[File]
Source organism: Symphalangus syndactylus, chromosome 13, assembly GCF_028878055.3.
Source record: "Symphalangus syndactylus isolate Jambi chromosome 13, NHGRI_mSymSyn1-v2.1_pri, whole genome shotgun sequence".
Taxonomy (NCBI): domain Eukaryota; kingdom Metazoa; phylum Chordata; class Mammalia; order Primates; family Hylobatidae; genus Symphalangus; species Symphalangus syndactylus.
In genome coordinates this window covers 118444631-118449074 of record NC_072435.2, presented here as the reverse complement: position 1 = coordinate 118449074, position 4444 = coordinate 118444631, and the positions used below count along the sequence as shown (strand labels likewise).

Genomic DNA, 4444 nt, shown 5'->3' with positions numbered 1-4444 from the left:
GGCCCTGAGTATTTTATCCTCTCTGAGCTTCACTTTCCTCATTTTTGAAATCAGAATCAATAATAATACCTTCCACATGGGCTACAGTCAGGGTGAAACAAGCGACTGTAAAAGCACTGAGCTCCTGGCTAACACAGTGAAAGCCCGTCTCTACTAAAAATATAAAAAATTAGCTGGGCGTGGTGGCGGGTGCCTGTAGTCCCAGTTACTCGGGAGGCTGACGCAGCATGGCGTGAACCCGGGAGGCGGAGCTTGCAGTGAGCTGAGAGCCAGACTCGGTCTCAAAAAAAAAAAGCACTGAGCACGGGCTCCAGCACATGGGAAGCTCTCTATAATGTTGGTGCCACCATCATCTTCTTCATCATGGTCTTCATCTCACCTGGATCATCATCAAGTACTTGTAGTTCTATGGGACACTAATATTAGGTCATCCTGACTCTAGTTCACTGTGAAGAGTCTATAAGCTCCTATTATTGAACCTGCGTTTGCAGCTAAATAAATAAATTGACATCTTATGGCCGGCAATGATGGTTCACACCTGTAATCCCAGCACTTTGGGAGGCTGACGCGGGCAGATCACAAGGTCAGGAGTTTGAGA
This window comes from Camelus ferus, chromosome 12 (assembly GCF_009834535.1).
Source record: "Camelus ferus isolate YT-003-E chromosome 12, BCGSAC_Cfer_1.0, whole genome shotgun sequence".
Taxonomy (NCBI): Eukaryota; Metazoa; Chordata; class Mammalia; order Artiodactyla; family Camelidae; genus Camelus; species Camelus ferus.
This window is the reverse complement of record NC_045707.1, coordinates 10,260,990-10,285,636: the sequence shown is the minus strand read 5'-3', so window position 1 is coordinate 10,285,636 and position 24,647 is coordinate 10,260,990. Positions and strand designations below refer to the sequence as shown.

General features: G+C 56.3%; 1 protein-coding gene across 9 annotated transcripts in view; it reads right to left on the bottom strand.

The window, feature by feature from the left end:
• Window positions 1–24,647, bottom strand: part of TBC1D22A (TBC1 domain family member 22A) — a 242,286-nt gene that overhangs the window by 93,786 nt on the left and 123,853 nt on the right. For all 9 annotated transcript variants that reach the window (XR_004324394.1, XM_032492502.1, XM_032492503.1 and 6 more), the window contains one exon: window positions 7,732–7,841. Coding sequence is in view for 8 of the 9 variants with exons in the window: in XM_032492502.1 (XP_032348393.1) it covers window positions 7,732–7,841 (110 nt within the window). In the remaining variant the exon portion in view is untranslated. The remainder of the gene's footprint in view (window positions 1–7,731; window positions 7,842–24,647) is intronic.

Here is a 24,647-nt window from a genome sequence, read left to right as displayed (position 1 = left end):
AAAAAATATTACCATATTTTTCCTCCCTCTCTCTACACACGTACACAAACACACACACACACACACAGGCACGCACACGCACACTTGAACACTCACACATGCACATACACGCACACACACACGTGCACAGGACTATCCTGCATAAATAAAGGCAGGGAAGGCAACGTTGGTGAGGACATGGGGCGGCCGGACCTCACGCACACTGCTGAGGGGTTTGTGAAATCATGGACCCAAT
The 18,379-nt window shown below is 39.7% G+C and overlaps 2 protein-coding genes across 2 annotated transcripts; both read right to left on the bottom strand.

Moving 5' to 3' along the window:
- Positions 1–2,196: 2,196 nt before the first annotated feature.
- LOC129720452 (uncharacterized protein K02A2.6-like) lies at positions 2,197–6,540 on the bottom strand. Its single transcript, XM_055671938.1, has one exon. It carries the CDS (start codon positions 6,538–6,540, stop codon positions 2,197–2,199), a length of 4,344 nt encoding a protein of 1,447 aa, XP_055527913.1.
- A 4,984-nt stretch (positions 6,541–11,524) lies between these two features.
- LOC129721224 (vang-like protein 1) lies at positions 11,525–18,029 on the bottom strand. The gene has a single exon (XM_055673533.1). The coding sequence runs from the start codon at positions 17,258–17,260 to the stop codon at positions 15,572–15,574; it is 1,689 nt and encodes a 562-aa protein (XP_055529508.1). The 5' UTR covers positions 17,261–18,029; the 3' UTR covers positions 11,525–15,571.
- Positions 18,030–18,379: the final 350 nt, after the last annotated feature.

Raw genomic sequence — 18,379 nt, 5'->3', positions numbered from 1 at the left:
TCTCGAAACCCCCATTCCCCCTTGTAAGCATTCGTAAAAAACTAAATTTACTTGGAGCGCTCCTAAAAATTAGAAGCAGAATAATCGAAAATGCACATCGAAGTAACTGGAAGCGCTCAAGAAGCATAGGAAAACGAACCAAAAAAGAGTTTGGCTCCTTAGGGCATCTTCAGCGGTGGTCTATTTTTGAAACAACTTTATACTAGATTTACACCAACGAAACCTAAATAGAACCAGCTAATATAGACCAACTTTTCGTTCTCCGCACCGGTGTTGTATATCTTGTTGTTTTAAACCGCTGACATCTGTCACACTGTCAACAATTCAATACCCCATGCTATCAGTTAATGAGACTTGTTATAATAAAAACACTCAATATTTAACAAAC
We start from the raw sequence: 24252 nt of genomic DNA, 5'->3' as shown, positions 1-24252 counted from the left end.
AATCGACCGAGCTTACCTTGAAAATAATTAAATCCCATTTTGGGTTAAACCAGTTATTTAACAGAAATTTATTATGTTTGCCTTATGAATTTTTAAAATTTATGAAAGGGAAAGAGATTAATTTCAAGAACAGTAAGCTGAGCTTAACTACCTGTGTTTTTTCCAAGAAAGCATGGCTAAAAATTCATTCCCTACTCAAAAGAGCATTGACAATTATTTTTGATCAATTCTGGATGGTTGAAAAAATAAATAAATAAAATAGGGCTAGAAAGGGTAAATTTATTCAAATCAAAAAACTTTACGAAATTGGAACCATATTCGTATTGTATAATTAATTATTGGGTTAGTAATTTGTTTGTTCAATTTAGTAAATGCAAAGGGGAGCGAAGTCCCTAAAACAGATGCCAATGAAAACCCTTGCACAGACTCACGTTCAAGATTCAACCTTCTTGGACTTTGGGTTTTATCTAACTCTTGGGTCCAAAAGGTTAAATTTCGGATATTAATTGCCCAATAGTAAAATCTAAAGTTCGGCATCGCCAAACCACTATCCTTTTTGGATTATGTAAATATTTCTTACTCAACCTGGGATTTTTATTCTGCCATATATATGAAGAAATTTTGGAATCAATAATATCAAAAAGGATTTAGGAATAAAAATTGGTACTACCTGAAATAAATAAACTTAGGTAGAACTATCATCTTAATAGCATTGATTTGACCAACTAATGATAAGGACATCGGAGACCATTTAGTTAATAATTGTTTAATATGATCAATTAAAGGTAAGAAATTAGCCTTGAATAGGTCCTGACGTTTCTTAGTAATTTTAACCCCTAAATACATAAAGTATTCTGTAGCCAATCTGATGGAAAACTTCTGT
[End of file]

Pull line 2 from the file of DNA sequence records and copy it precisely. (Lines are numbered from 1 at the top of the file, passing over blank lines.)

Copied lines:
Source record: "Symphalangus syndactylus isolate Jambi chromosome 13, NHGRI_mSymSyn1-v2.1_pri, whole genome shotgun sequence".